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GDI study featured in new research on MSIs for sustainable development

It’s always exciting to see our ideas bear fruit, especially when they help shape the latest global development thinking. A recent study titled “Multi-stakeholder initiatives for Sustainable Development Goals: The importance of interlocutors” features GDI’s landmark research on when multi-stakeholder initiatives (MSIs) are the right solution to a given global development challenge, and how to design and launch them most effectively.
The study, authored by professors Alan Fowler from University of Wits in South Africa and Kees Biekart from Erasmus University in Holland, draws on 17 MSI case studies across 4 countries to argue that:
  • MSIs in the age of the SDGs require a unique type of host they call “an interlocutor,” which plays the facilitation role for MSIs – the interlocutor “recognizes and reconciles the numerous power asymmetries involved in pursuing collaboration towards the creation of public goods.”
  • Playing this role well requires strength in seven attributes: leadership and conflict management, trustworthiness and trust building, system sensitivity, governance awareness, long haul commitment, polyglot communication, and sovereignty.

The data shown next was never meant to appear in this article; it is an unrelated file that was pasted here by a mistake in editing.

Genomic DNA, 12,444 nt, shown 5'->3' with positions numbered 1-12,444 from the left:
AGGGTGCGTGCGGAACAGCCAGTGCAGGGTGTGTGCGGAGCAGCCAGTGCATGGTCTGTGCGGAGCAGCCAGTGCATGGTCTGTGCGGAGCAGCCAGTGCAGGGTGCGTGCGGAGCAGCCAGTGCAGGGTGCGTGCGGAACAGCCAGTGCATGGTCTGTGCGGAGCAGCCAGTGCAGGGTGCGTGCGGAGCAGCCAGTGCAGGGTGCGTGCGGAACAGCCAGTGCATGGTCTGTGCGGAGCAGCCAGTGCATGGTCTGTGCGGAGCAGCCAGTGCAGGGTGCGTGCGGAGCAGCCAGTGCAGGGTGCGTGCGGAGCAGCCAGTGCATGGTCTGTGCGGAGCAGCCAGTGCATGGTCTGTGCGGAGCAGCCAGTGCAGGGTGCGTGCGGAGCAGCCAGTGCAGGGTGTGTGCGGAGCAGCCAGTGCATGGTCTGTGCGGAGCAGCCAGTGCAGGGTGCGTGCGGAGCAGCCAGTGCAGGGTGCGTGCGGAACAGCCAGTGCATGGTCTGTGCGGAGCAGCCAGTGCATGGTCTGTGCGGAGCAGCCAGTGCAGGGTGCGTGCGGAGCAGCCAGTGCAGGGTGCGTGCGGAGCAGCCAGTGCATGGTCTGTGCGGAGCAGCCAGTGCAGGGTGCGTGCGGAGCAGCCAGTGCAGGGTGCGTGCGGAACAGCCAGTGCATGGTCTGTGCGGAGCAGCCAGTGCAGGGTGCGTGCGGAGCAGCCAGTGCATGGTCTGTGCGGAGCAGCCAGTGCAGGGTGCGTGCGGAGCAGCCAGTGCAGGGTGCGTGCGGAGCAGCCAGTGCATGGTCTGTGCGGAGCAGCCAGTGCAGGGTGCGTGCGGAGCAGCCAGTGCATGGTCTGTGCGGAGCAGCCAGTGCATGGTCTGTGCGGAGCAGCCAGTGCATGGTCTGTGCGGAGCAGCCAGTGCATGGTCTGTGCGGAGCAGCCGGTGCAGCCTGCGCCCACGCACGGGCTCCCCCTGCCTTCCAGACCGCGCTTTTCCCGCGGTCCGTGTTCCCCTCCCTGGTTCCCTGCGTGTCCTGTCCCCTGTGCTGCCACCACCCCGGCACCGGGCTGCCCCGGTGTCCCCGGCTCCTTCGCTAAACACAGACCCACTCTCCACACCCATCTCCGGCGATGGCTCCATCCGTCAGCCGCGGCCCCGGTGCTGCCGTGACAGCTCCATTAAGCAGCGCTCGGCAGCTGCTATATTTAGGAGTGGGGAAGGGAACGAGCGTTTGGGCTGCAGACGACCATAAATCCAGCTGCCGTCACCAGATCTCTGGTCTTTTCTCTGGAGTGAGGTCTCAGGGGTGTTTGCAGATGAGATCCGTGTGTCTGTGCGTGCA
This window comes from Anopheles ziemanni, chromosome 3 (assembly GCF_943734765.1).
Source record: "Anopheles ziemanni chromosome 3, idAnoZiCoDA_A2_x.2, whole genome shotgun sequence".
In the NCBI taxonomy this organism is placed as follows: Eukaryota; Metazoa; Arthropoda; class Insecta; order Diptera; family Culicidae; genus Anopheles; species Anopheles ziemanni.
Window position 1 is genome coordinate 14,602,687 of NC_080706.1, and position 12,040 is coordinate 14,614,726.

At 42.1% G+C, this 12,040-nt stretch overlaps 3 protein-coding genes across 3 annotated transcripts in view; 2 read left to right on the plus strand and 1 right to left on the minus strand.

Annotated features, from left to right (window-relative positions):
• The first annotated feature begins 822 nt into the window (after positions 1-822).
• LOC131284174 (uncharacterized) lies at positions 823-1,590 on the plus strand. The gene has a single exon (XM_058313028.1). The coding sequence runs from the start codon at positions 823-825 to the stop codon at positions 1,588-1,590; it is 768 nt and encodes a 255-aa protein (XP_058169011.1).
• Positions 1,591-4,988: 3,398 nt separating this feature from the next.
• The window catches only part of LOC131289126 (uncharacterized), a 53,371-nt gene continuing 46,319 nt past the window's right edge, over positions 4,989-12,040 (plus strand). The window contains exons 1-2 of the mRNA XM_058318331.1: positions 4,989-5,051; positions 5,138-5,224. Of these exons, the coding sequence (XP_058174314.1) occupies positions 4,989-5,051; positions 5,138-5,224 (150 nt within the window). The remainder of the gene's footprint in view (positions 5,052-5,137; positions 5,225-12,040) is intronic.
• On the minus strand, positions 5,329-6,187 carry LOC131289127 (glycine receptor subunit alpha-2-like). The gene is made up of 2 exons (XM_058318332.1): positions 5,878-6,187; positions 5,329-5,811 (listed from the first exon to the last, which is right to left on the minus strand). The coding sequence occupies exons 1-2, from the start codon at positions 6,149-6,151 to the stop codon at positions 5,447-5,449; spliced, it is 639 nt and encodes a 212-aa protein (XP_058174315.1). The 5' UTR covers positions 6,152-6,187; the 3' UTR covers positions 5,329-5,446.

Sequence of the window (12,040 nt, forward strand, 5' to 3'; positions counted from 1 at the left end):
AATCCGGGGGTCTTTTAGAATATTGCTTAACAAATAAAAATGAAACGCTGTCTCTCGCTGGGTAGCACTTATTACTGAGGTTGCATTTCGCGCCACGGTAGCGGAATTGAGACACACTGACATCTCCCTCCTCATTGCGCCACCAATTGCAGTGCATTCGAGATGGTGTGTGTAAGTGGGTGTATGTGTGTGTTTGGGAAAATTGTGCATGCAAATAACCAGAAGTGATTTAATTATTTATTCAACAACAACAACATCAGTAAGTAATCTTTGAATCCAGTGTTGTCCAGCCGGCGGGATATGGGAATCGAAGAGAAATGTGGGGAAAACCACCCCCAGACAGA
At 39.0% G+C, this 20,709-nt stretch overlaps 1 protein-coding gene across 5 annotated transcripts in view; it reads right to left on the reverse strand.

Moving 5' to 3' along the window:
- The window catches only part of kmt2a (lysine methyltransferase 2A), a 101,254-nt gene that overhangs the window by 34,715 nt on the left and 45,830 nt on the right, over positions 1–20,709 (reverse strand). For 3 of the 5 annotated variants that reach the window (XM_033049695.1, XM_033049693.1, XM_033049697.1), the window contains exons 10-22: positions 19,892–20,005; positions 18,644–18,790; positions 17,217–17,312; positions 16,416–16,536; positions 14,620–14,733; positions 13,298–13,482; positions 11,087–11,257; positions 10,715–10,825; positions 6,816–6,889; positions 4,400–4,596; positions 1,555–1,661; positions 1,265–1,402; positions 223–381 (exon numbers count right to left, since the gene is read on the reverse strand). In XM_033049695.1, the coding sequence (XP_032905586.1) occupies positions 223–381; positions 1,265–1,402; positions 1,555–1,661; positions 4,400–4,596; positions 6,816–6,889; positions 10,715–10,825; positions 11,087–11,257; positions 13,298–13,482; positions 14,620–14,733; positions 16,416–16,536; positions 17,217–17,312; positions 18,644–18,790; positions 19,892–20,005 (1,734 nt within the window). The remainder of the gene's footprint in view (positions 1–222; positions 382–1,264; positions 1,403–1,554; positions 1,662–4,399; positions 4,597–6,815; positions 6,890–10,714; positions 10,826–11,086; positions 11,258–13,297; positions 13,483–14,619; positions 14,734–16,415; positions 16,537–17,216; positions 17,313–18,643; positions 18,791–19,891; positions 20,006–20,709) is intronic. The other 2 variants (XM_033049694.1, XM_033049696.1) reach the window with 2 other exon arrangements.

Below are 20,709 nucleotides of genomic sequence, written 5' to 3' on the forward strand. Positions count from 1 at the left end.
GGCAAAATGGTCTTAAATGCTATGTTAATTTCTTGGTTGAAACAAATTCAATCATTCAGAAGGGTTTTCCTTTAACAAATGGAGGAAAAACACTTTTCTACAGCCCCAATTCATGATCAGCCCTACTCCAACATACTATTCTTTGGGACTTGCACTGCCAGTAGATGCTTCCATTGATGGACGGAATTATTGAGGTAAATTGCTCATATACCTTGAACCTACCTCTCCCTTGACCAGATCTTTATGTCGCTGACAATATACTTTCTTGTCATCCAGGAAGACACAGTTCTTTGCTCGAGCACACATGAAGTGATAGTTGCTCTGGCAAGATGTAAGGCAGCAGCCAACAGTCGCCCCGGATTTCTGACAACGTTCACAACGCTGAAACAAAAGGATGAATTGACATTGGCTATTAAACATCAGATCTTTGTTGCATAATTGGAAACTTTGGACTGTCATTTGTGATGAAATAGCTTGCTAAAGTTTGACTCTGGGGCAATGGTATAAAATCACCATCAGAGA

• The importance of these attributes varies over time as an MSI progresses – but the interlocutor’s overall significance increases as MSIs unfold
  • Investing in interlocutors will be critical for achieving the SDGs
Of course, we like to think the authors would recognize GDI as an excellent example of an interlocutor, but really, it’s thrilling just to see other leading development thinkers join the call for developing a discipline around MSIs when they have such enormous potential to drive sustainable development.